“We all want progress. But progress means getting nearer to the place where you want to be. And if you have taken a wrong turning, then to go forward does not get you any nearer. If you are on the wrong road, progress means doing an about-turn and walking back to the right road; and in that case the man who turns back soonest is the most progressive man.” – C.S. Lewis

None of us like to be told we're wrong, that we're making a mistake or misconstruing things. A word to the wise may be sufficient, but most of us need a little more prodding than that – and some of us persist in error to the bitter end, ignoring repeated correction and seeming to prefer failure to reformation and honest self-appraisal.

Our state Supreme Court had long been heading in the wrong direction on the matter of arbitration, until two years ago when the U.S. Supreme Court overturned its decision in Brown v. Genesis Healthcare Corp.

Plaintiffs filing suit against three West Virginia nursing homes argued that the arbitration agreements they had signed are prohibited by the West Virginia Nursing Home Act. The nursing homes countered that the Federal Arbitration Act preempts state law.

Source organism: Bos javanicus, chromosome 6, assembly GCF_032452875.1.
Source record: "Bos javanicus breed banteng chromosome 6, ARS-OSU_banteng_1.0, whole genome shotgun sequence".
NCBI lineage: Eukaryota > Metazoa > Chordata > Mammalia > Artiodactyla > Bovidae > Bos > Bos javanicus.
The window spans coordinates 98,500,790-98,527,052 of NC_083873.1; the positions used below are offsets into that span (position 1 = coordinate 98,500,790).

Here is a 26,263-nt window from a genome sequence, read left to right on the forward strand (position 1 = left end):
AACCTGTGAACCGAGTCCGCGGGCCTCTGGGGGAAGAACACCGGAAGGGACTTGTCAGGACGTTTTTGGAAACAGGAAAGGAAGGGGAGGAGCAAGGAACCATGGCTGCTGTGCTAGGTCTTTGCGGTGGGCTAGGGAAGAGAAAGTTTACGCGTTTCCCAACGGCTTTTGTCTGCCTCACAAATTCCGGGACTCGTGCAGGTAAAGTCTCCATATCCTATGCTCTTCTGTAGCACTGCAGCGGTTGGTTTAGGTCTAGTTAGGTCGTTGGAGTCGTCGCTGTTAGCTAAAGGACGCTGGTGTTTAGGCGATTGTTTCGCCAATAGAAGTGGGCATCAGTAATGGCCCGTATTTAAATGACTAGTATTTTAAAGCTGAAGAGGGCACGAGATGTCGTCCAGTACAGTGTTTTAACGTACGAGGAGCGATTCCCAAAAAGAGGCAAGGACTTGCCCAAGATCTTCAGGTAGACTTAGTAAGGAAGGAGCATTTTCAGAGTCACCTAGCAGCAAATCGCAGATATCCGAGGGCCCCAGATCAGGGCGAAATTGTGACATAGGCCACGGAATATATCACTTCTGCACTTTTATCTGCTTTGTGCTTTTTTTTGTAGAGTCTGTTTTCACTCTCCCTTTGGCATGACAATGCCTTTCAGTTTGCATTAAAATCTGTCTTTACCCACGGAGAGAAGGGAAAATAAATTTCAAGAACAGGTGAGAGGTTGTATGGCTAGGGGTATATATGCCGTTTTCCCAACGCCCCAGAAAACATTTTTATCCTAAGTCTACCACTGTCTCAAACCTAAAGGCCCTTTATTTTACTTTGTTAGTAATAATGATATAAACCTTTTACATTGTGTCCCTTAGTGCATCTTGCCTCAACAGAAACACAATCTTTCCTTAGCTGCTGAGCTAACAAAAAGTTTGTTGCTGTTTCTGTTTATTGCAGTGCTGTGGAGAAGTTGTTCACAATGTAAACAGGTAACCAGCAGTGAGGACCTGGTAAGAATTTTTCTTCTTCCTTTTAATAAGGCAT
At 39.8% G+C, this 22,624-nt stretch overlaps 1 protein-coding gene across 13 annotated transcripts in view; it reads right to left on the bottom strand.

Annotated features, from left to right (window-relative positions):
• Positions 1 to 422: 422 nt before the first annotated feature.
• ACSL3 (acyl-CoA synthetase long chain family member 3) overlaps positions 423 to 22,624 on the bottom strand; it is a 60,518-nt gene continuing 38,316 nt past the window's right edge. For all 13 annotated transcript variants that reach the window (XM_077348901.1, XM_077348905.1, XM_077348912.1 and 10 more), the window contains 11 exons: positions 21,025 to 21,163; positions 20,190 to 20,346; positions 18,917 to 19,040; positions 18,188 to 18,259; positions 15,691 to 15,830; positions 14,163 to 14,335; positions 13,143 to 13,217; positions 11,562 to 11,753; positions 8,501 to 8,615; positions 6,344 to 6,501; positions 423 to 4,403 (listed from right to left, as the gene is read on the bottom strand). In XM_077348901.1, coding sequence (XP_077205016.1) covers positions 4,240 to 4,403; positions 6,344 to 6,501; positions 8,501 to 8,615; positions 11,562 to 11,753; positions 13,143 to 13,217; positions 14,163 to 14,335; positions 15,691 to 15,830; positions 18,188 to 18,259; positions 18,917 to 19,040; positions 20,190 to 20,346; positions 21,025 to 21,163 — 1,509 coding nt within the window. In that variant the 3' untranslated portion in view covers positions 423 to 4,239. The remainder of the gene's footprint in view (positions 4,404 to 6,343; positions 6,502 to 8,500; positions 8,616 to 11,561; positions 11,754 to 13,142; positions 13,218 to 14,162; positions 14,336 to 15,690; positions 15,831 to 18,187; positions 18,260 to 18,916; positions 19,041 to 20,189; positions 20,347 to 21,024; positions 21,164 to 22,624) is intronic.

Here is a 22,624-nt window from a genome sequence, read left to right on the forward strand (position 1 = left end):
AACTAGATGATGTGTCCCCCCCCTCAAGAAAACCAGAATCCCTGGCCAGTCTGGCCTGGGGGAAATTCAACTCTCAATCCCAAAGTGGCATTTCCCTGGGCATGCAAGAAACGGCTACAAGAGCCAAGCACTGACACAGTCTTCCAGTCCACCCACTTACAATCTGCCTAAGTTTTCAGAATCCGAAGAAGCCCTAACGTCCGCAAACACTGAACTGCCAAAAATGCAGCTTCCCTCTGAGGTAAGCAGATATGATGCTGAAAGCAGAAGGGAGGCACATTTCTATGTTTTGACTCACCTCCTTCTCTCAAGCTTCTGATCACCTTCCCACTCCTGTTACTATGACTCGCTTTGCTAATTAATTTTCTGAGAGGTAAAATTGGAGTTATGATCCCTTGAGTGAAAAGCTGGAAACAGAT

Our state Supreme Court ruled in favor of the plaintiffs, effectively abrogating the terms of the contracts they had voluntarily signed.

Dismissing that interpretation as “both incorrect and inconsistent,” the U.S. Supreme Court reversed the decision.

To its credit, our state Supreme Court seems to have taken to heart that stinging rebuke and appears to have reversed course and to be moving now in the right direction.

In three cases decided over the past year, the Court upheld arbitration agreements that plaintiffs sought to abrogate.

By validating arbitration, the Court's new approach will reduce the burden on our legal system and reassure businesses that agreements made in good faith will be upheld.

This is good news for West Virginia, and genuine progress.

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